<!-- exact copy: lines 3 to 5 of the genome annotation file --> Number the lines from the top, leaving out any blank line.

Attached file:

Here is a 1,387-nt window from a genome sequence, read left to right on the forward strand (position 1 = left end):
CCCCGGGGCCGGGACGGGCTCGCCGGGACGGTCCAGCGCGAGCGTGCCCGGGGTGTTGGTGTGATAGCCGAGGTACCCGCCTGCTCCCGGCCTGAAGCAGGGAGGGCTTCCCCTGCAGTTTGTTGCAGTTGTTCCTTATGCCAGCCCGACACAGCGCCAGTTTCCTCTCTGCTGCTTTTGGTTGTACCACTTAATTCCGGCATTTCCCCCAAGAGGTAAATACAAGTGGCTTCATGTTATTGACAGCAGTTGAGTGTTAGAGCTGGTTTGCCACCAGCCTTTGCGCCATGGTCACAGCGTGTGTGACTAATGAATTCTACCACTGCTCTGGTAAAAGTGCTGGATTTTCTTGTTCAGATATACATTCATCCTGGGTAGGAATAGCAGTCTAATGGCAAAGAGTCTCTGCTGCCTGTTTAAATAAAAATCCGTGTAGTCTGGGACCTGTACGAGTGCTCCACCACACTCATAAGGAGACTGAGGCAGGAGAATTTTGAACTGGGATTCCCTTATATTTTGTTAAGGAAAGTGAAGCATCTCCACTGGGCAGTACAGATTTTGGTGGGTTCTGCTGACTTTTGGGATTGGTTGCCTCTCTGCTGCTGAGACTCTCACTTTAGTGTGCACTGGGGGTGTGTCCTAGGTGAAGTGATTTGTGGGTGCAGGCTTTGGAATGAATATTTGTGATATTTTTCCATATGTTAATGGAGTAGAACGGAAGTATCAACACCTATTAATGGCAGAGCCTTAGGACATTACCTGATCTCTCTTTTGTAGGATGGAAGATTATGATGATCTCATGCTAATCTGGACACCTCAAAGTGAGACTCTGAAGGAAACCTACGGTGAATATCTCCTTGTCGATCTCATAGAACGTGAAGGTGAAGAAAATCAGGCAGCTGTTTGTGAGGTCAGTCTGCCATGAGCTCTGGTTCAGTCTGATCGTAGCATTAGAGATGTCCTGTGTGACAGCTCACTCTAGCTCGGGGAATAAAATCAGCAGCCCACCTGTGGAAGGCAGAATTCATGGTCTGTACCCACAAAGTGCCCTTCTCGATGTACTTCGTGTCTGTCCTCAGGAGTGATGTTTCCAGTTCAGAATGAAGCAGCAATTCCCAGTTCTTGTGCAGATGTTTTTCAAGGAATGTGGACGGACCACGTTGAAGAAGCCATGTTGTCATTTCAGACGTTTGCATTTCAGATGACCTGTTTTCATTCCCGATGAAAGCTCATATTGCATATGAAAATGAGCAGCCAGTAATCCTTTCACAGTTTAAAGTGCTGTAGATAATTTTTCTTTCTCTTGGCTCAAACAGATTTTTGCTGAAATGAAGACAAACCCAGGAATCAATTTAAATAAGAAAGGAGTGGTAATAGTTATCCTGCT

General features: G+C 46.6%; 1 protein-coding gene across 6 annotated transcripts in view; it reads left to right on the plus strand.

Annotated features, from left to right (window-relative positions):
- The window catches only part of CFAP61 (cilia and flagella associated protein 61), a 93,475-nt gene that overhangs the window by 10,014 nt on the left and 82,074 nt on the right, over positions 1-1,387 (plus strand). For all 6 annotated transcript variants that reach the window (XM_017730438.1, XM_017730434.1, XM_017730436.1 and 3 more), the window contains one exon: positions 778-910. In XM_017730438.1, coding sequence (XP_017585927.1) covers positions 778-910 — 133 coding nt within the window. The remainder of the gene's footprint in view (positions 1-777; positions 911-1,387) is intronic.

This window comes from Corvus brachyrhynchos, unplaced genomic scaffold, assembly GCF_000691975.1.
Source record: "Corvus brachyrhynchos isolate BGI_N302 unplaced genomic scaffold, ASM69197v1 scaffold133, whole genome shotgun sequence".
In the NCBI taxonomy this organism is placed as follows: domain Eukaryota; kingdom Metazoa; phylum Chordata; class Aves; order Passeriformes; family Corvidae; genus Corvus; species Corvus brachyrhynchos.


General features: G+C 46.6%; 1 protein-coding gene across 6 annotated transcripts in view; it reads left to right on the plus strand.

Annotated features, from left to right (window-relative positions):
- The window catches only part of CFAP61 (cilia and flagella associated protein 61), a 93,475-nt gene that overhangs the window by 10,014 nt on the left and 82,074 nt on the right, over positions 1-1,387 (plus strand). For all 6 annotated transcript variants that reach the window (XM_017730438.1, XM_017730434.1, XM_017730436.1 and 3 more), the window contains one exon: positions 778-910. In XM_017730438.1, coding sequence (XP_017585927.1) covers positions 778-910 — 133 coding nt within the window. The remainder of the gene's footprint in view (positions 1-777; positions 911-1,387) is intronic.